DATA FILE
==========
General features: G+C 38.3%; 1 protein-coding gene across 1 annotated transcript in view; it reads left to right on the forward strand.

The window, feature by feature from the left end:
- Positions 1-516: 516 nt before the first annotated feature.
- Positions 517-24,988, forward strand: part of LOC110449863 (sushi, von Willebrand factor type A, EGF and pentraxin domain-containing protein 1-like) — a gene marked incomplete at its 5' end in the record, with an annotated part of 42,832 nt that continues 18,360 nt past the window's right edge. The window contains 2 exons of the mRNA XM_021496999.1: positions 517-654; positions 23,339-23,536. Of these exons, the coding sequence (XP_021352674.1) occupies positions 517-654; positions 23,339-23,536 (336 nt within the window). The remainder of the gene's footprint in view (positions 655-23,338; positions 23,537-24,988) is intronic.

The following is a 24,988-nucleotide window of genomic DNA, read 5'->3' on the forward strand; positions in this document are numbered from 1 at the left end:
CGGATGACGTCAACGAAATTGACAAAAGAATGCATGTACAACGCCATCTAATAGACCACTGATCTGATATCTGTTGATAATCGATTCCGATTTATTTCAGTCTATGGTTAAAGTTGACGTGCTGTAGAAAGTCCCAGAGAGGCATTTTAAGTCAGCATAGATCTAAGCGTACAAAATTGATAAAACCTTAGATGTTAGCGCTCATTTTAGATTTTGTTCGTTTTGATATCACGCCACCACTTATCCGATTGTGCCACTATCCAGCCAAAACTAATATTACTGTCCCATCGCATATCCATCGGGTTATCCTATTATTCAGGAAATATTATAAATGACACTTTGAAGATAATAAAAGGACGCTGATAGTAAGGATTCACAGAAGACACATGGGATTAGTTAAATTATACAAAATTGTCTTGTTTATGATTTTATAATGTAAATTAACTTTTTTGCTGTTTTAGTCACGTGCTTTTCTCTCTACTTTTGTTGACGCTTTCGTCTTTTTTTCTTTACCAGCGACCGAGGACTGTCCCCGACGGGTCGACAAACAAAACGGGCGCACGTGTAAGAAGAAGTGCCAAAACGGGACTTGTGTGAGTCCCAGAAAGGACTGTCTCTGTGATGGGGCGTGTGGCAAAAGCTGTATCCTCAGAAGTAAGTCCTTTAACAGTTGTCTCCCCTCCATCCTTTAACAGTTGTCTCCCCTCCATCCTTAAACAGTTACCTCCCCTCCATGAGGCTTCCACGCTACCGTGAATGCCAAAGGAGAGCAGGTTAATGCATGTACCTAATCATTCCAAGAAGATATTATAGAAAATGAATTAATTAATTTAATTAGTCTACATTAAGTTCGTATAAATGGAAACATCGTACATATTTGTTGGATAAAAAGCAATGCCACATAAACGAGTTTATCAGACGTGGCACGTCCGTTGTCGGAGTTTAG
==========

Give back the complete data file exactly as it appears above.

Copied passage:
General features: G+C 38.3%; 1 protein-coding gene across 1 annotated transcript in view; it reads left to right on the forward strand.

The window, feature by feature from the left end:
- Positions 1-516: 516 nt before the first annotated feature.
- Positions 517-24,988, forward strand: part of LOC110449863 (sushi, von Willebrand factor type A, EGF and pentraxin domain-containing protein 1-like) — a gene marked incomplete at its 5' end in the record, with an annotated part of 42,832 nt that continues 18,360 nt past the window's right edge. The window contains 2 exons of the mRNA XM_021496999.1: positions 517-654; positions 23,339-23,536. Of these exons, the coding sequence (XP_021352674.1) occupies positions 517-654; positions 23,339-23,536 (336 nt within the window). The remainder of the gene's footprint in view (positions 655-23,338; positions 23,537-24,988) is intronic.

The following is a 24,988-nucleotide window of genomic DNA, read 5'->3' on the forward strand; positions in this document are numbered from 1 at the left end:
CGGATGACGTCAACGAAATTGACAAAAGAATGCATGTACAACGCCATCTAATAGACCACTGATCTGATATCTGTTGATAATCGATTCCGATTTATTTCAGTCTATGGTTAAAGTTGACGTGCTGTAGAAAGTCCCAGAGAGGCATTTTAAGTCAGCATAGATCTAAGCGTACAAAATTGATAAAACCTTAGATGTTAGCGCTCATTTTAGATTTTGTTCGTTTTGATATCACGCCACCACTTATCCGATTGTGCCACTATCCAGCCAAAACTAATATTACTGTCCCATCGCATATCCATCGGGTTATCCTATTATTCAGGAAATATTATAAATGACACTTTGAAGATAATAAAAGGACGCTGATAGTAAGGATTCACAGAAGACACATGGGATTAGTTAAATTATACAAAATTGTCTTGTTTATGATTTTATAATGTAAATTAACTTTTTTGCTGTTTTAGTCACGTGCTTTTCTCTCTACTTTTGTTGACGCTTTCGTCTTTTTTTCTTTACCAGCGACCGAGGACTGTCCCCGACGGGTCGACAAACAAAACGGGCGCACGTGTAAGAAGAAGTGCCAAAACGGGACTTGTGTGAGTCCCAGAAAGGACTGTCTCTGTGATGGGGCGTGTGGCAAAAGCTGTATCCTCAGAAGTAAGTCCTTTAACAGTTGTCTCCCCTCCATCCTTTAACAGTTGTCTCCCCTCCATCCTTAAACAGTTACCTCCCCTCCATGAGGCTTCCACGCTACCGTGAATGCCAAAGGAGAGCAGGTTAATGCATGTACCTAATCATTCCAAGAAGATATTATAGAAAATGAATTAATTAATTTAATTAGTCTACATTAAGTTCGTATAAATGGAAACATCGTACATATTTGTTGGATAAAAAGCAATGCCACATAAACGAGTTTATCAGACGTGGCACGTCCGTTGTCGGAGTTTAG